The high stakes robberies we tend to hear about in today’s day and age are often found online, with banks or companies being taken for some ridiculous amount of money. However, we tend to forget about the gangs who plot grand scale schemes to manipulate the tangible systems within our country. A report by the Sunday Times, claims criminal gangs have stolen more than 10 million litres of fuel over the past year which comes as a chilling reminder of the real-life, major criminal activities happening under our noses.
Targeting pieces of Transnet’s 3,200km underground pipelines, The criminals allegedly create holes on the pipelines and siphon off the fuel, seeing in the gang skimming off millions of litres of petrol, diesel, gas, crude oil, and aviation fuel. Resulting in losses valued at approximately R1 billion per year.
With authorities looking into the matter, fuel theft is an ongoing challenge which Transnet faces.
In an attempt to derail the demand for illegal petroleum products, in June of this year, Transnet began calling on stakeholders who are involved in the petroleum value chain, in order to pool together efforts in the fight against fuel theft from the country’s pipeline infrastructure. The railway giant also called on petroleum retailers and members of the public to refrain from buying fuel from unregistered traders.
Going on to say, “The tampering and damage to the pipeline because of theft continues to remain the biggest threat to the security of fuel supply, particularly to the inland areas. It also poses a danger to nearby communities, due to the inherent dangers of tampering with high-pressure petroleum pipelines, which could result in fire incidents, causing serious injuries and/or fatalities to the perpetrators and communities.”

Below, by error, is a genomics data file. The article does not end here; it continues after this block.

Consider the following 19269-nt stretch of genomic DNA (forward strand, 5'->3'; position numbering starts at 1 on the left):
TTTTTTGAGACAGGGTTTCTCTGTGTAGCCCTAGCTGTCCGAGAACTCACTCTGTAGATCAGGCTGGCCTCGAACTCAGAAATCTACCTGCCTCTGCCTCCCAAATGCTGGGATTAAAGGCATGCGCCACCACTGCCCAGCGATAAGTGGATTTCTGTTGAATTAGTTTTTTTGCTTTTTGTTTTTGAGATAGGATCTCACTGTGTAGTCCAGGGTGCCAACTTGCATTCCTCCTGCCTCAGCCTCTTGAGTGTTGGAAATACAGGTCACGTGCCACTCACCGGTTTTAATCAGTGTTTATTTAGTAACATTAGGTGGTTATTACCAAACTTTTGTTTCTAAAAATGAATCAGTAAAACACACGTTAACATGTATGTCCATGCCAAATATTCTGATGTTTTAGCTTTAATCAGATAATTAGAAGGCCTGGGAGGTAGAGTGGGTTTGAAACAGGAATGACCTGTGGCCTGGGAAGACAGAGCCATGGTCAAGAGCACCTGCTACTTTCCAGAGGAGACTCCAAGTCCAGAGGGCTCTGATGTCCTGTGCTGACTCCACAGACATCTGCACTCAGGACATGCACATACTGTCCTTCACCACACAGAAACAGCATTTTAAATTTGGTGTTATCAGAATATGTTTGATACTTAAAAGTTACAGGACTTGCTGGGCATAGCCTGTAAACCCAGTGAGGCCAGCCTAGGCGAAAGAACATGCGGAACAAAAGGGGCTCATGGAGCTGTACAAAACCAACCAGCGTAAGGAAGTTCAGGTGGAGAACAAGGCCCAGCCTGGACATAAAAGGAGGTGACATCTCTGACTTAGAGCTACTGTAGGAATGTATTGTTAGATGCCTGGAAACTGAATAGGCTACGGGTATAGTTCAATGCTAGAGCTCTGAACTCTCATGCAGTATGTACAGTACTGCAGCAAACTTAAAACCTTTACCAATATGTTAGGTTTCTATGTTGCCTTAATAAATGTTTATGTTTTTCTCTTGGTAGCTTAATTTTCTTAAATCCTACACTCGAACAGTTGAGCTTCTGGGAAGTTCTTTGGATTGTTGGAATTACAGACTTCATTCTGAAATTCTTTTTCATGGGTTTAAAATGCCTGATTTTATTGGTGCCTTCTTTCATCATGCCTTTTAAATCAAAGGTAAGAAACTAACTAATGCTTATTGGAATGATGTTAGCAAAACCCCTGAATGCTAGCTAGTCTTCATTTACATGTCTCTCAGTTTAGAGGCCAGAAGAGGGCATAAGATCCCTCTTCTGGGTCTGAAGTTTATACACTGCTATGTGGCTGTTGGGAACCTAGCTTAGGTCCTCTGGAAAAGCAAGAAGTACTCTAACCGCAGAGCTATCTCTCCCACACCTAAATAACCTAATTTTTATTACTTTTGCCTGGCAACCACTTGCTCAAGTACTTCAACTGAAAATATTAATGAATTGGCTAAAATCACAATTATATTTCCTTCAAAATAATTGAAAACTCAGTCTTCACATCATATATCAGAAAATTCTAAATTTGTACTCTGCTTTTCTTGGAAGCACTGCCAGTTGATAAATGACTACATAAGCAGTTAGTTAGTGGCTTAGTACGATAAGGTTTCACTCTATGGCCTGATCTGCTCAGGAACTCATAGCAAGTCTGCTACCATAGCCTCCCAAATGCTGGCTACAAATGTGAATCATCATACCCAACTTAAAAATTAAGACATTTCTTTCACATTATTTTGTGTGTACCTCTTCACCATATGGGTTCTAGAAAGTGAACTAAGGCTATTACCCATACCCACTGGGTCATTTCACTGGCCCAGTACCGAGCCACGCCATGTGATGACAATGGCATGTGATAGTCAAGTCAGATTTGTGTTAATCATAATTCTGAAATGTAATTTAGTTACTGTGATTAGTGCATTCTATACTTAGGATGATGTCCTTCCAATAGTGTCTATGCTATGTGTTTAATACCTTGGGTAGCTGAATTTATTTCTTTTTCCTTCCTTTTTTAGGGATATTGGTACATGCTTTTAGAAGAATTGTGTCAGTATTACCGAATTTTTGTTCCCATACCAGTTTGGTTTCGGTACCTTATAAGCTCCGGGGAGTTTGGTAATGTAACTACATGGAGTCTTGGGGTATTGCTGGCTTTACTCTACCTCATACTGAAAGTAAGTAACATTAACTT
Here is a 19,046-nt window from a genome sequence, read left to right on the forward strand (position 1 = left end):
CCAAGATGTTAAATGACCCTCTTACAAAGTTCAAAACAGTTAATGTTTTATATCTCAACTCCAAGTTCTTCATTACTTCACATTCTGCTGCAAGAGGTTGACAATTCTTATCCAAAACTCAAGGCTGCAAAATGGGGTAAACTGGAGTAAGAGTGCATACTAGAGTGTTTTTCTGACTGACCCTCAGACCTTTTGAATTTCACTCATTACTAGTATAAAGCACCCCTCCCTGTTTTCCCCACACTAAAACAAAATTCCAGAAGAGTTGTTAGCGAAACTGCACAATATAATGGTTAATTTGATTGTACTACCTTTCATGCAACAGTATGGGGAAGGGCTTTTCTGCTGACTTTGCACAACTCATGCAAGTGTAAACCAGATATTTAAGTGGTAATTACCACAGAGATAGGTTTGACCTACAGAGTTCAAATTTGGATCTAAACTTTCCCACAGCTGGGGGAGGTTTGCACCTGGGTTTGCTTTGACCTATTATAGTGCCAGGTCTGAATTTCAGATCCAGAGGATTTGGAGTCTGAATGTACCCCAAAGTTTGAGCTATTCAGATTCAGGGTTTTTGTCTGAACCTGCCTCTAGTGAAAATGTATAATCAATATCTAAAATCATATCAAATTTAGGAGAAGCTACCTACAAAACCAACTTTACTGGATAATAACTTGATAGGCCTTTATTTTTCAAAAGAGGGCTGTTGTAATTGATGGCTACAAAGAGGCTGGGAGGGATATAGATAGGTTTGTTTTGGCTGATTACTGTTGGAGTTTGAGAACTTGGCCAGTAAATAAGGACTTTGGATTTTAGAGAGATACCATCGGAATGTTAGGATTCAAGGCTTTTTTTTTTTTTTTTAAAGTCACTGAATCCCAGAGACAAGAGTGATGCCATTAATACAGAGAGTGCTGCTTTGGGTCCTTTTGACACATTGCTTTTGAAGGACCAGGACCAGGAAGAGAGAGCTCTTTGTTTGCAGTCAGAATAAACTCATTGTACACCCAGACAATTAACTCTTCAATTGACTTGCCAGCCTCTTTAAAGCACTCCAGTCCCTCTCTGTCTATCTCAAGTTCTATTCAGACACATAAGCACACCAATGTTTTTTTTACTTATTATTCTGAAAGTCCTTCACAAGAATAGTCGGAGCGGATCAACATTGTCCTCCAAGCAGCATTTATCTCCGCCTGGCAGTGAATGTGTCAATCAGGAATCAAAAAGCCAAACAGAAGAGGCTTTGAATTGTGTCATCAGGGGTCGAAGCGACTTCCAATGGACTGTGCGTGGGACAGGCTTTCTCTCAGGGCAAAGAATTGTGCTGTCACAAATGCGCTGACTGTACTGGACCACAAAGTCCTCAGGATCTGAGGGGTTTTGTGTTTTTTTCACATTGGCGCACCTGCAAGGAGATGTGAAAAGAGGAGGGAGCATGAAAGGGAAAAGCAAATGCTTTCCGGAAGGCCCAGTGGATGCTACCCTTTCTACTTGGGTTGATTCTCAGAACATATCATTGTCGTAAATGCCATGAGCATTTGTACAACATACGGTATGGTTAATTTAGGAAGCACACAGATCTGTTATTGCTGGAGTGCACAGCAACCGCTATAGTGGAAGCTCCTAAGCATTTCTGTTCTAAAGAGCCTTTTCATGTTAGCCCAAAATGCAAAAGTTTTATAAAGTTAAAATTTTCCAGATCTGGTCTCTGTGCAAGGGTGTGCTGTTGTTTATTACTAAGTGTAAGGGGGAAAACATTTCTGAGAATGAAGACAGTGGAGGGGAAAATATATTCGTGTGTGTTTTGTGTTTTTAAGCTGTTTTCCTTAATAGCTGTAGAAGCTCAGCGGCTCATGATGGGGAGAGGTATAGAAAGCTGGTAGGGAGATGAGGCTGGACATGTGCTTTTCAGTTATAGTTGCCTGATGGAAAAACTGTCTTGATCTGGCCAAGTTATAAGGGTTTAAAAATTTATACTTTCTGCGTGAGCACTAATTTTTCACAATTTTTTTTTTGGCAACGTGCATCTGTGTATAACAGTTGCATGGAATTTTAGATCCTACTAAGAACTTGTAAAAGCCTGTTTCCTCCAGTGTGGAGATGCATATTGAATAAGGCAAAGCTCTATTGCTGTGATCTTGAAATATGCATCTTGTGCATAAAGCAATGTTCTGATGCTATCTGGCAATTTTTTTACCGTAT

According to the company, the network of 3800 kilometres of high-pressure pipelines navigates five provinces and supplies approximately 250 million litres per week of refined petroleum products to an inland market, which accounts for 65 percent of the total demand.
Looking a bit deeper into the problem, approximately 26 fuel theft incidents took place between April and June of this year. Resulting in over a staggering 2 million litres of petroleum products being stolen from the pipelines.
Taking proactive steps in an attempt to minimise theft, Transnet is working with the Directorate for Priority Crime Investigation (“Hawks”), National Crime Intelligence and SAPS. This, in addition to increased security measures being implemented along the pipeline.
The partnership with these entities is proving to be beneficial for the company, generating positive results with a number of breakthroughs in the form of arrests as well as the impounding of vehicles and fuel tankers, being recorded.
Transnet continues to engage key stakeholders in the value chain such as the Department of Mineral and Energy (DMRE), National Energy Regulator of South Africa (NERSA) and oil companies to identify the drivers of such criminality. The pipeline is classified as essential infrastructure, therefore tampering, or colluding to tamper, is a Schedule 5 offence in terms of the Criminal Matters Amendment Act, Act 18 of 2015.
In addition, Agri SA also voiced its concerns about the theft of fuel and the ongoing acts of vandalism perpetrated by well-organised syndicates.
According to Agri SA, the agricultural value chain is reliant on diesel for key steps in the agricultural process, such as harvesting and the transportation of produce.
Therefore, disruptions in the supply of fuel have the potential of doing grave damage to the industry as a whole. All commodities can potentially be affected with the logistical linkages in the diary and fresh produce supply chain being particularly vulnerable. High-value export commodities such as citrus, fruit and macadamia’s will also be negatively affected.
With the South African economy and agricultural sector already facing overwhelming challenges, the theft of fuel not only puts immense strain on Transnet and the entities and industries involved with the company, it also, however, has a major knock-on effect which is felt in each and every South African’s life.
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Authors: Quinton Boucher and Calvin Swemmer
Edited: Calvin Swemmer